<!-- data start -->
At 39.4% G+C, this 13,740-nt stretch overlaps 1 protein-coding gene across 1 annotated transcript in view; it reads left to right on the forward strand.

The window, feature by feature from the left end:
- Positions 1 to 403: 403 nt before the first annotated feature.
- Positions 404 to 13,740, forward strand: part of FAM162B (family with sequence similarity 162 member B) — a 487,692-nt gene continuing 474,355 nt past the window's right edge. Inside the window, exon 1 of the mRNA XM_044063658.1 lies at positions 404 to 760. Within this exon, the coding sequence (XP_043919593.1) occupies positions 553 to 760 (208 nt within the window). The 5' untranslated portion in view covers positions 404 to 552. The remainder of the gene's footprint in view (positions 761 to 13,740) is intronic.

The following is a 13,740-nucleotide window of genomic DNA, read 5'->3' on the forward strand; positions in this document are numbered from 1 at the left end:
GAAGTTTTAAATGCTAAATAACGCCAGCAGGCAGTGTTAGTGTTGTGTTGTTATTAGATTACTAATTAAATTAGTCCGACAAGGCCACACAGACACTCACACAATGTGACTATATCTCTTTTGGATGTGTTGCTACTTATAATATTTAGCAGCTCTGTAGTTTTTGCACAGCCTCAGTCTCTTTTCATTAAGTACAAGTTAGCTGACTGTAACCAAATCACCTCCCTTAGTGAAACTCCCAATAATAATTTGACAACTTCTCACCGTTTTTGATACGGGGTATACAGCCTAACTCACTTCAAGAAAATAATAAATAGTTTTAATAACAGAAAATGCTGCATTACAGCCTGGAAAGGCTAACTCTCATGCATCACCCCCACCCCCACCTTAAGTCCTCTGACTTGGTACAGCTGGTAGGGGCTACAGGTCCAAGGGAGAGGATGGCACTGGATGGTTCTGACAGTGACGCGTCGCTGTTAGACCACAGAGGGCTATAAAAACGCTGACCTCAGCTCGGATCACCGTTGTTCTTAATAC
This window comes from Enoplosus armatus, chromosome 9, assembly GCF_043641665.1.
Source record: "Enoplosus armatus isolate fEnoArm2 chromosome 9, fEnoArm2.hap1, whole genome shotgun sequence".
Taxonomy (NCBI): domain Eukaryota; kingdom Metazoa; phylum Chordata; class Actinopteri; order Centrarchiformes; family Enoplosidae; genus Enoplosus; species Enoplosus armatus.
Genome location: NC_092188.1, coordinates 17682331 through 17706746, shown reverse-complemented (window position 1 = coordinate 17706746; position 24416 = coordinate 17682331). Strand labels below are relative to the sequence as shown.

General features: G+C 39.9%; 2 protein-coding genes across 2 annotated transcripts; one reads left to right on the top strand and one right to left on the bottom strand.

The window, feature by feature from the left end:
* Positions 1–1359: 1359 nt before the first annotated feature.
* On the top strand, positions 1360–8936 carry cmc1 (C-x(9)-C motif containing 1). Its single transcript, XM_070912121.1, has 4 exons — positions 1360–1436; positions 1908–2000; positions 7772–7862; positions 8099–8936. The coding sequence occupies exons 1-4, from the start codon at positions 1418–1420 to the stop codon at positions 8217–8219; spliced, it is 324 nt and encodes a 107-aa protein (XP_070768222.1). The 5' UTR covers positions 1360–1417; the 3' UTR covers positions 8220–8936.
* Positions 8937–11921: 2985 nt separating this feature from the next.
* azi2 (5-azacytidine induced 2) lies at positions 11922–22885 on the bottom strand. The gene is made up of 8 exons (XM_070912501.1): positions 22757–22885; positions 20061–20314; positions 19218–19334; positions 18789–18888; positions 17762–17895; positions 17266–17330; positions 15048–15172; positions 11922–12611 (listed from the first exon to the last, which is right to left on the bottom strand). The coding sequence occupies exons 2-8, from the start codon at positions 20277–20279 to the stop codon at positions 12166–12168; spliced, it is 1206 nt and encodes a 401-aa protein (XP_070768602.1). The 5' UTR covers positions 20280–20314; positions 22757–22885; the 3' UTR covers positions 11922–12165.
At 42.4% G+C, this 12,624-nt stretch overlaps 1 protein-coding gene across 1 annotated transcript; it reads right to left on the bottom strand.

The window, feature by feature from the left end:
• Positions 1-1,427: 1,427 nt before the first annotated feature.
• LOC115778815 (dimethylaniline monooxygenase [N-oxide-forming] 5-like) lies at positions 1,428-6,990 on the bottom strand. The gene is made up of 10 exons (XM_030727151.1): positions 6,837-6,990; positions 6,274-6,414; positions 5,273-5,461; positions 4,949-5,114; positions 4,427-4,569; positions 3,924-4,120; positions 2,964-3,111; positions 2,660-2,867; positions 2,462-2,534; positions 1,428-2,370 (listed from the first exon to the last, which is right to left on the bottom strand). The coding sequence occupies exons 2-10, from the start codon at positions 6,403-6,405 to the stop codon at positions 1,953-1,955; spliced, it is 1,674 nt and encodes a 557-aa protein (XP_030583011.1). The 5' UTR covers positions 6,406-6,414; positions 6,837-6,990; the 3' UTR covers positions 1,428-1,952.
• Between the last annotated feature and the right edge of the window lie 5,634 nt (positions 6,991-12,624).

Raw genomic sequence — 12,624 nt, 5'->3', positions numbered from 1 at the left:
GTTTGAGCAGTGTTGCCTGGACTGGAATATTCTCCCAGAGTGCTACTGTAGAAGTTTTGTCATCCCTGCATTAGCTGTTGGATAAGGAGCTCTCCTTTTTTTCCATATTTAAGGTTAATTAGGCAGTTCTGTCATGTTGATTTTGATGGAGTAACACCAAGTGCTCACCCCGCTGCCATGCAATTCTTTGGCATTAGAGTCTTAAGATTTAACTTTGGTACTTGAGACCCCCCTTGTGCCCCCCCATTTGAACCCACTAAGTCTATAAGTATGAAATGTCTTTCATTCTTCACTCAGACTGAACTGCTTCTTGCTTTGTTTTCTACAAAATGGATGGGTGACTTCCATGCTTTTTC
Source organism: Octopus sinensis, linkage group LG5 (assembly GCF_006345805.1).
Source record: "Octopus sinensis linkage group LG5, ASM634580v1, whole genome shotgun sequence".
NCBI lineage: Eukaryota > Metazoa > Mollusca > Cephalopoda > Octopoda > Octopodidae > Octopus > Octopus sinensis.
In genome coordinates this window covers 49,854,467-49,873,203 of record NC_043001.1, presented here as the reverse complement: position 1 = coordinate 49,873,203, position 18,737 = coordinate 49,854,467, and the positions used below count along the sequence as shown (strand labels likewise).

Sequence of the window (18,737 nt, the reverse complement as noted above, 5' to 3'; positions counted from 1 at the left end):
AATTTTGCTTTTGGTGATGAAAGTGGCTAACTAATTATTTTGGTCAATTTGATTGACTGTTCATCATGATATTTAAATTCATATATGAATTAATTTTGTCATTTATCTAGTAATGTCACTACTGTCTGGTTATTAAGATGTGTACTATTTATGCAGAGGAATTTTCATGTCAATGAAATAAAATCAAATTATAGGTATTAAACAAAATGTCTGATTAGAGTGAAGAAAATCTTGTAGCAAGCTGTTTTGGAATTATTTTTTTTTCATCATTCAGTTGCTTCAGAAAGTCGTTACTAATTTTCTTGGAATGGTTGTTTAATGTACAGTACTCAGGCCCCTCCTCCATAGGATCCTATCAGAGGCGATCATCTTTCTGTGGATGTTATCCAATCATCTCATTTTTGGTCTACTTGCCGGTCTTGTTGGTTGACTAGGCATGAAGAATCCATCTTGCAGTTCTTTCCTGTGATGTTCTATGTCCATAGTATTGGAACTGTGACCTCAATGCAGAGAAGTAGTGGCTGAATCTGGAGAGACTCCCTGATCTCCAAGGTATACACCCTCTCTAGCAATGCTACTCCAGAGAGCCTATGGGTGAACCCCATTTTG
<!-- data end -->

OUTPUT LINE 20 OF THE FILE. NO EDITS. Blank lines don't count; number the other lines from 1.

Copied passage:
• LOC115778815 (dimethylaniline monooxygenase [N-oxide-forming] 5-like) lies at positions 1,428-6,990 on the bottom strand. The gene is made up of 10 exons (XM_030727151.1): positions 6,837-6,990; positions 6,274-6,414; positions 5,273-5,461; positions 4,949-5,114; positions 4,427-4,569; positions 3,924-4,120; positions 2,964-3,111; positions 2,660-2,867; positions 2,462-2,534; positions 1,428-2,370 (listed from the first exon to the last, which is right to left on the bottom strand). The coding sequence occupies exons 2-10, from the start codon at positions 6,403-6,405 to the stop codon at positions 1,953-1,955; spliced, it is 1,674 nt and encodes a 557-aa protein (XP_030583011.1). The 5' UTR covers positions 6,406-6,414; positions 6,837-6,990; the 3' UTR covers positions 1,428-1,952.